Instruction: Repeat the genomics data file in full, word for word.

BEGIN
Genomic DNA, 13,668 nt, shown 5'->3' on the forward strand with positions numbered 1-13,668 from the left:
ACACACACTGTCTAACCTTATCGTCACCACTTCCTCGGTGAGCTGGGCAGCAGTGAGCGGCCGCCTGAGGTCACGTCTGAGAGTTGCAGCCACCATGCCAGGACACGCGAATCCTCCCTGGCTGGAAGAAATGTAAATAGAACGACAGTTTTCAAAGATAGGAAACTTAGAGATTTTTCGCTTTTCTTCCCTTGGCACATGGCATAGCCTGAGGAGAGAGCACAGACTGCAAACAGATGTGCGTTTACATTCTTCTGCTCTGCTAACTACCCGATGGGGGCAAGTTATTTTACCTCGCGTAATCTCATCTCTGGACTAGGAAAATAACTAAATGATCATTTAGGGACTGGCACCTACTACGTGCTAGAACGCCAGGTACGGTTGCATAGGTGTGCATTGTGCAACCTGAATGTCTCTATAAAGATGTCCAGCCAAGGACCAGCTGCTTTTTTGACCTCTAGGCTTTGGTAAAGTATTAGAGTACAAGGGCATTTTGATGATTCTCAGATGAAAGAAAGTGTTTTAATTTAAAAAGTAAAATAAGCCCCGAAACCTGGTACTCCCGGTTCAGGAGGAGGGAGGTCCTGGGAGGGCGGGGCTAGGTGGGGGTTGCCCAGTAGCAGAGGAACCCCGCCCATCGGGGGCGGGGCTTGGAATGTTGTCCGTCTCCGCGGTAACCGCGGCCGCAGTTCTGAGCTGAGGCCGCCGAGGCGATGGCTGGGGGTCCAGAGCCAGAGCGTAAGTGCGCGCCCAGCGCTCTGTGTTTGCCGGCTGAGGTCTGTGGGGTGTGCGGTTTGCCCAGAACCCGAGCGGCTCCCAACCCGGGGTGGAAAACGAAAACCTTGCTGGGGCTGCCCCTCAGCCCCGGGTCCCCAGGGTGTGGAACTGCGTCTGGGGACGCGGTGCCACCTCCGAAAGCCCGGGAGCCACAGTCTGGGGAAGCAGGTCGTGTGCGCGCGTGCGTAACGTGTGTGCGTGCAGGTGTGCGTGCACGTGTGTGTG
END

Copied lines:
Genomic DNA, 13,668 nt, shown 5'->3' on the forward strand with positions numbered 1-13,668 from the left:
ACACACACTGTCTAACCTTATCGTCACCACTTCCTCGGTGAGCTGGGCAGCAGTGAGCGGCCGCCTGAGGTCACGTCTGAGAGTTGCAGCCACCATGCCAGGACACGCGAATCCTCCCTGGCTGGAAGAAATGTAAATAGAACGACAGTTTTCAAAGATAGGAAACTTAGAGATTTTTCGCTTTTCTTCCCTTGGCACATGGCATAGCCTGAGGAGAGAGCACAGACTGCAAACAGATGTGCGTTTACATTCTTCTGCTCTGCTAACTACCCGATGGGGGCAAGTTATTTTACCTCGCGTAATCTCATCTCTGGACTAGGAAAATAACTAAATGATCATTTAGGGACTGGCACCTACTACGTGCTAGAACGCCAGGTACGGTTGCATAGGTGTGCATTGTGCAACCTGAATGTCTCTATAAAGATGTCCAGCCAAGGACCAGCTGCTTTTTTGACCTCTAGGCTTTGGTAAAGTATTAGAGTACAAGGGCATTTTGATGATTCTCAGATGAAAGAAAGTGTTTTAATTTAAAAAGTAAAATAAGCCCCGAAACCTGGTACTCCCGGTTCAGGAGGAGGGAGGTCCTGGGAGGGCGGGGCTAGGTGGGGGTTGCCCAGTAGCAGAGGAACCCCGCCCATCGGGGGCGGGGCTTGGAATGTTGTCCGTCTCCGCGGTAACCGCGGCCGCAGTTCTGAGCTGAGGCCGCCGAGGCGATGGCTGGGGGTCCAGAGCCAGAGCGTAAGTGCGCGCCCAGCGCTCTGTGTTTGCCGGCTGAGGTCTGTGGGGTGTGCGGTTTGCCCAGAACCCGAGCGGCTCCCAACCCGGGGTGGAAAACGAAAACCTTGCTGGGGCTGCCCCTCAGCCCCGGGTCCCCAGGGTGTGGAACTGCGTCTGGGGACGCGGTGCCACCTCCGAAAGCCCGGGAGCCACAGTCTGGGGAAGCAGGTCGTGTGCGCGCGTGCGTAACGTGTGTGCGTGCAGGTGTGCGTGCACGTGTGTGTG